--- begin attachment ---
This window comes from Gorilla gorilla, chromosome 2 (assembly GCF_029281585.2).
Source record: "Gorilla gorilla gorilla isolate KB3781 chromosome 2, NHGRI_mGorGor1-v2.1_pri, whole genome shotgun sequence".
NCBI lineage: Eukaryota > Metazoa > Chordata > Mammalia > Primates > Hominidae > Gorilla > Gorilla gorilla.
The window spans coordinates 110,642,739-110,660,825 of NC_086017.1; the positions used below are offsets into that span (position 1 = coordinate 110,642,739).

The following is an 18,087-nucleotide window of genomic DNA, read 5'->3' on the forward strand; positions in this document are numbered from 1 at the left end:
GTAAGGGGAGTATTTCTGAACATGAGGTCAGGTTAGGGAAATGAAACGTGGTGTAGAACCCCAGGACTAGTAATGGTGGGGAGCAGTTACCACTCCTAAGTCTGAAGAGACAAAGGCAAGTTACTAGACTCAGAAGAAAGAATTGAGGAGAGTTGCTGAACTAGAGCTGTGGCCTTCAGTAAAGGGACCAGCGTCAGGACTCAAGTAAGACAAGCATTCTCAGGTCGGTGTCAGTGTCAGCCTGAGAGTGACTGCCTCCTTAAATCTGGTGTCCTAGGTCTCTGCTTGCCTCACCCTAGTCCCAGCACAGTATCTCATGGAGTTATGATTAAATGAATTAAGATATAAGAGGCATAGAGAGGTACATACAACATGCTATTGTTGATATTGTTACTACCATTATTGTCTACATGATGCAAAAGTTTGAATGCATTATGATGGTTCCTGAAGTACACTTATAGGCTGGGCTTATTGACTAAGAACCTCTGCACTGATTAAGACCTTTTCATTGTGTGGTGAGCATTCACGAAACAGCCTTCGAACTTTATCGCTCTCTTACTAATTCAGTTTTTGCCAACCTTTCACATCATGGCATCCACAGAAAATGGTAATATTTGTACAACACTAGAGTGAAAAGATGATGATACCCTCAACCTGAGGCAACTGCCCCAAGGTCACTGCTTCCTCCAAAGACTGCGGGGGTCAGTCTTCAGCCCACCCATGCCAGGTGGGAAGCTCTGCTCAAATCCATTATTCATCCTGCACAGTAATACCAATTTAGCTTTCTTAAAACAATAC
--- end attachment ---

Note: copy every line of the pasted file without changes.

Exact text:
This window comes from Gorilla gorilla, chromosome 2 (assembly GCF_029281585.2).
Source record: "Gorilla gorilla gorilla isolate KB3781 chromosome 2, NHGRI_mGorGor1-v2.1_pri, whole genome shotgun sequence".
NCBI lineage: Eukaryota > Metazoa > Chordata > Mammalia > Primates > Hominidae > Gorilla > Gorilla gorilla.
The window spans coordinates 110,642,739-110,660,825 of NC_086017.1; the positions used below are offsets into that span (position 1 = coordinate 110,642,739).

The following is an 18,087-nucleotide window of genomic DNA, read 5'->3' on the forward strand; positions in this document are numbered from 1 at the left end:
GTAAGGGGAGTATTTCTGAACATGAGGTCAGGTTAGGGAAATGAAACGTGGTGTAGAACCCCAGGACTAGTAATGGTGGGGAGCAGTTACCACTCCTAAGTCTGAAGAGACAAAGGCAAGTTACTAGACTCAGAAGAAAGAATTGAGGAGAGTTGCTGAACTAGAGCTGTGGCCTTCAGTAAAGGGACCAGCGTCAGGACTCAAGTAAGACAAGCATTCTCAGGTCGGTGTCAGTGTCAGCCTGAGAGTGACTGCCTCCTTAAATCTGGTGTCCTAGGTCTCTGCTTGCCTCACCCTAGTCCCAGCACAGTATCTCATGGAGTTATGATTAAATGAATTAAGATATAAGAGGCATAGAGAGGTACATACAACATGCTATTGTTGATATTGTTACTACCATTATTGTCTACATGATGCAAAAGTTTGAATGCATTATGATGGTTCCTGAAGTACACTTATAGGCTGGGCTTATTGACTAAGAACCTCTGCACTGATTAAGACCTTTTCATTGTGTGGTGAGCATTCACGAAACAGCCTTCGAACTTTATCGCTCTCTTACTAATTCAGTTTTTGCCAACCTTTCACATCATGGCATCCACAGAAAATGGTAATATTTGTACAACACTAGAGTGAAAAGATGATGATACCCTCAACCTGAGGCAACTGCCCCAAGGTCACTGCTTCCTCCAAAGACTGCGGGGGTCAGTCTTCAGCCCACCCATGCCAGGTGGGAAGCTCTGCTCAAATCCATTATTCATCCTGCACAGTAATACCAATTTAGCTTTCTTAAAACAATAC